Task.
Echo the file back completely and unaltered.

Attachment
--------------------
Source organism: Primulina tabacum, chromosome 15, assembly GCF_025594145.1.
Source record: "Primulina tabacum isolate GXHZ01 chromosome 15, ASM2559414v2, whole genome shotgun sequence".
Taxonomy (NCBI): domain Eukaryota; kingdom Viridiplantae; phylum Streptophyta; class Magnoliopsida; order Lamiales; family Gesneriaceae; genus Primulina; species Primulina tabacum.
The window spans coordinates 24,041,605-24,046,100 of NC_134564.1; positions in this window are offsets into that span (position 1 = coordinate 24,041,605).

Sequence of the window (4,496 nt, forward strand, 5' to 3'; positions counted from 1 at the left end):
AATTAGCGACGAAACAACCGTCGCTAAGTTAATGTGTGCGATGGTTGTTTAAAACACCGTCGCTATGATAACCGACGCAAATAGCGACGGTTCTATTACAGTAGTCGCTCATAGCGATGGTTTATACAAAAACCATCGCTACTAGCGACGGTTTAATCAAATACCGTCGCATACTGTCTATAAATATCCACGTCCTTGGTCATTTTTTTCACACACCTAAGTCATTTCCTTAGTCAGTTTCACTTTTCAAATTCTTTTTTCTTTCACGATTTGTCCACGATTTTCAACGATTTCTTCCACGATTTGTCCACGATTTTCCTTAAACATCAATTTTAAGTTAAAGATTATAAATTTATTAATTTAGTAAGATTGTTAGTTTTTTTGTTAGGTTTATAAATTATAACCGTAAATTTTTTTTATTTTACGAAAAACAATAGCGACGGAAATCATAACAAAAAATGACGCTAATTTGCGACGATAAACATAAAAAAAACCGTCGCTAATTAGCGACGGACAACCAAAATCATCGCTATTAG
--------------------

Source organism: Primulina tabacum, chromosome 15, assembly GCF_025594145.1.
Source record: "Primulina tabacum isolate GXHZ01 chromosome 15, ASM2559414v2, whole genome shotgun sequence".
Taxonomy (NCBI): domain Eukaryota; kingdom Viridiplantae; phylum Streptophyta; class Magnoliopsida; order Lamiales; family Gesneriaceae; genus Primulina; species Primulina tabacum.
The window spans coordinates 24,041,605-24,046,100 of NC_134564.1; positions in this window are offsets into that span (position 1 = coordinate 24,041,605).

Sequence of the window (4,496 nt, forward strand, 5' to 3'; positions counted from 1 at the left end):
AATTAGCGACGAAACAACCGTCGCTAAGTTAATGTGTGCGATGGTTGTTTAAAACACCGTCGCTATGATAACCGACGCAAATAGCGACGGTTCTATTACAGTAGTCGCTCATAGCGATGGTTTATACAAAAACCATCGCTACTAGCGACGGTTTAATCAAATACCGTCGCATACTGTCTATAAATATCCACGTCCTTGGTCATTTTTTTCACACACCTAAGTCATTTCCTTAGTCAGTTTCACTTTTCAAATTCTTTTTTCTTTCACGATTTGTCCACGATTTTCAACGATTTCTTCCACGATTTGTCCACGATTTTCCTTAAACATCAATTTTAAGTTAAAGATTATAAATTTATTAATTTAGTAAGATTGTTAGTTTTTTTGTTAGGTTTATAAATTATAACCGTAAATTTTTTTTATTTTACGAAAAACAATAGCGACGGAAATCATAACAAAAAATGACGCTAATTTGCGACGATAAACATAAAAAAAACCGTCGCTAATTAGCGACGGACAACCAAAATCATCGCTATTAG